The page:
Is Debt Freedom #1 On Your Retirement Bucket List?
A recent survey about debt by Manulife Bank revealed that Canadians rank good health, being debt-free, and having retirement income as the most important factors for a successful retirement. Having debt in retirement can have a very significant impact on one’s retirement lifestyle and force you to have to continue working after reaching your desired retirement age. Having a plan to eliminate your debt before retirement can make your retirement easier and more enjoyable. Retiring debt-free can help you to live the retirement lifestyle you desire without having to make sacrifices.
The facts about current debt levels
Canadians in their fifties now owe an average of about $108,000, with one in four burdened with between $100,000 and $250,000 of debt. Many are still struggling with significant outstanding balances. These monthly debt obligations may mean that they won’t have the flexibility to retire when or in the manner that they would like to.
Top concerns for those in their 50s
These people tend to have the following goals:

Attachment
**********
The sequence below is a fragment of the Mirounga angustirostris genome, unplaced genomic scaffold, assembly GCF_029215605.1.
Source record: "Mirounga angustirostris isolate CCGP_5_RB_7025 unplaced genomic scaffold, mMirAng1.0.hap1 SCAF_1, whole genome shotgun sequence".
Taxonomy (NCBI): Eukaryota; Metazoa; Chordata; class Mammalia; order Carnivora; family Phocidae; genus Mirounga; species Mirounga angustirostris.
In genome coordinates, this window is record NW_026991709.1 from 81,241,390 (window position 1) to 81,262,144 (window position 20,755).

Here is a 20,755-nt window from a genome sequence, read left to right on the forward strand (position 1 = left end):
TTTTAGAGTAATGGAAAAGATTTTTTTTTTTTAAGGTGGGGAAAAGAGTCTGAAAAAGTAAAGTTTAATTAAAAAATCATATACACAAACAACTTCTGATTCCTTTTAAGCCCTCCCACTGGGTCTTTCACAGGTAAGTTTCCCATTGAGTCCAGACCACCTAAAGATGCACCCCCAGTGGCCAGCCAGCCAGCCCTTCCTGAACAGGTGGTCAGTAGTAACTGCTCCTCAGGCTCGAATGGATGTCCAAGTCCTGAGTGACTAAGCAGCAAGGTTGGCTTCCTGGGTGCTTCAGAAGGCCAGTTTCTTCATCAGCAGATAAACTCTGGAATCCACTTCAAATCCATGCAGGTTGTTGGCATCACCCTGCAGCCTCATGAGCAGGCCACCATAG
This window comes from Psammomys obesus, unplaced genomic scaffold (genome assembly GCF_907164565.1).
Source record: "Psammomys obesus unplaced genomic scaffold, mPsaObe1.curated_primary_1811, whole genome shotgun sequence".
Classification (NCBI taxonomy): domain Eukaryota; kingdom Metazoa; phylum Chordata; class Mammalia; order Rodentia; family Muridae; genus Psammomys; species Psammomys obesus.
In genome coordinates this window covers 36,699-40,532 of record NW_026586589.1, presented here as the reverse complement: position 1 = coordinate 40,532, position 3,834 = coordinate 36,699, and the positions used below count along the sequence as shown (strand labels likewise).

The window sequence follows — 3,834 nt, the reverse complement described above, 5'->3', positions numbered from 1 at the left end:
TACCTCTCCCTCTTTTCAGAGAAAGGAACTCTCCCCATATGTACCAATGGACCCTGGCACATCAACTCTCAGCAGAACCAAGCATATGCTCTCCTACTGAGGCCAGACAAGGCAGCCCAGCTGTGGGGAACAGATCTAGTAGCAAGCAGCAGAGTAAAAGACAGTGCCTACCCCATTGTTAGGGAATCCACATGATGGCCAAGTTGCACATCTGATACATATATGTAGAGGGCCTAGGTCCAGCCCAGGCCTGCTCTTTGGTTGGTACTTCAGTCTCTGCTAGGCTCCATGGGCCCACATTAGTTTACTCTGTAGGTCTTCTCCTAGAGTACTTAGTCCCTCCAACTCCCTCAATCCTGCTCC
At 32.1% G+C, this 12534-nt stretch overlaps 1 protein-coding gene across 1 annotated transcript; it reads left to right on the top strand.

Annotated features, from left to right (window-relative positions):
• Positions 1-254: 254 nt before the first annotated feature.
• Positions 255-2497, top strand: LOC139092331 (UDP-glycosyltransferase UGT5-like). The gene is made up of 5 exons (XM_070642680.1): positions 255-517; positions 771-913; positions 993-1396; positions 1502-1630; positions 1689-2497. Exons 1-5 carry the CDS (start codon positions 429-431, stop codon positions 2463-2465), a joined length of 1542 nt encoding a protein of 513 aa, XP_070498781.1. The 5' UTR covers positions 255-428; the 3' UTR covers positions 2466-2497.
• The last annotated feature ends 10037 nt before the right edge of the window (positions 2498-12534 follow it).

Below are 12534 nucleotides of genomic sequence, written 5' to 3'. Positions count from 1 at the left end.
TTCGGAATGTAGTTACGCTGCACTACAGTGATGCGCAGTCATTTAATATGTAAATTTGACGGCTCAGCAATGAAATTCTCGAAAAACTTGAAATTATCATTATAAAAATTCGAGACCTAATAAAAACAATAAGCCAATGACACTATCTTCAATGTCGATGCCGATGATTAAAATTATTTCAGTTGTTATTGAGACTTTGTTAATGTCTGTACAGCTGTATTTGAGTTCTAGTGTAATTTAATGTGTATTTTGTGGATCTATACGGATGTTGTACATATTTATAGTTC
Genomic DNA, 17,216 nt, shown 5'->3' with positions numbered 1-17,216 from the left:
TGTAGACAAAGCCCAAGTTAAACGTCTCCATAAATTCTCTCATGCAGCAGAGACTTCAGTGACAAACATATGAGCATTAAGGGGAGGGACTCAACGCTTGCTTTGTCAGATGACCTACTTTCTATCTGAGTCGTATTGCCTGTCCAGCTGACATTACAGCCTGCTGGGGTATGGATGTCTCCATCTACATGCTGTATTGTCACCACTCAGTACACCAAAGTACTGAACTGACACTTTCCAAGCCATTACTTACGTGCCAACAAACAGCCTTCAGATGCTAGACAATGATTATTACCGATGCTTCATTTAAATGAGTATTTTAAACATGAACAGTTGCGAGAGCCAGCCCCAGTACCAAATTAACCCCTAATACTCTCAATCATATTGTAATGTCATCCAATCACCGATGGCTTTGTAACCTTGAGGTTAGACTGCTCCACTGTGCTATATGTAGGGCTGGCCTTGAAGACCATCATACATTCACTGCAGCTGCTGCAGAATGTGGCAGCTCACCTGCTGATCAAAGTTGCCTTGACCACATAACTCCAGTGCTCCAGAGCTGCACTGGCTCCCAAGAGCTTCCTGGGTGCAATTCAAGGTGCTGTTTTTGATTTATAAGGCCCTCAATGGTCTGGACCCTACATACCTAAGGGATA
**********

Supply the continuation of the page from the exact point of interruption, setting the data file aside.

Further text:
- Reduce debt and save enough for retirement
- Build a rainy day fund to cover unexpected expenses
- Help their children and establish legacies for them and their grandchildren
- Maintain the assets they have accumulated
Here are simple debt reduction strategies to that can be implemented that could have a powerful effect on one’s overall debt
- Consolidating Debt: Many people in their 50s may have accumulated more than seven sources of debt, including carrying over balances on credit cards. Debt consolidation at lower interest would help them pay down their debt sooner.
- Create financial flexibility: Some in their 50s may have paid off their mortgage but still need cash for other expenses, such as their children’s post secondary education. Cash can be freed up by accessing some of their home equity.
- Having appropriate risk protection: Ensure that they and their family are protected financially in the event of premature death, disability or illness.
As most of you already know, getting out of debt can be a challenge, so I would challenge you with the following five questions as a place to start the conversation:
- Are you satisfied with your current financial situation with respect to any discressionary spending?
- On a scale of 1 to 10 where does becoming debt free rank as a top financial priority?
- How do you expect to cover any unexpected expenses that may pop up?
- If you won $10,000 tomorrow, how would you allocate the additional funds?
- Do your children need guidance that could help them become debt-free earlier in life?
The good news is, it’s not impossible and you’re not alone. Talk to a professional financial advisor to help you take stock of your debt, provide you with strategies, options and tools, and help you develop a plan for becoming debt free, hopefully well before you’re ready to retire.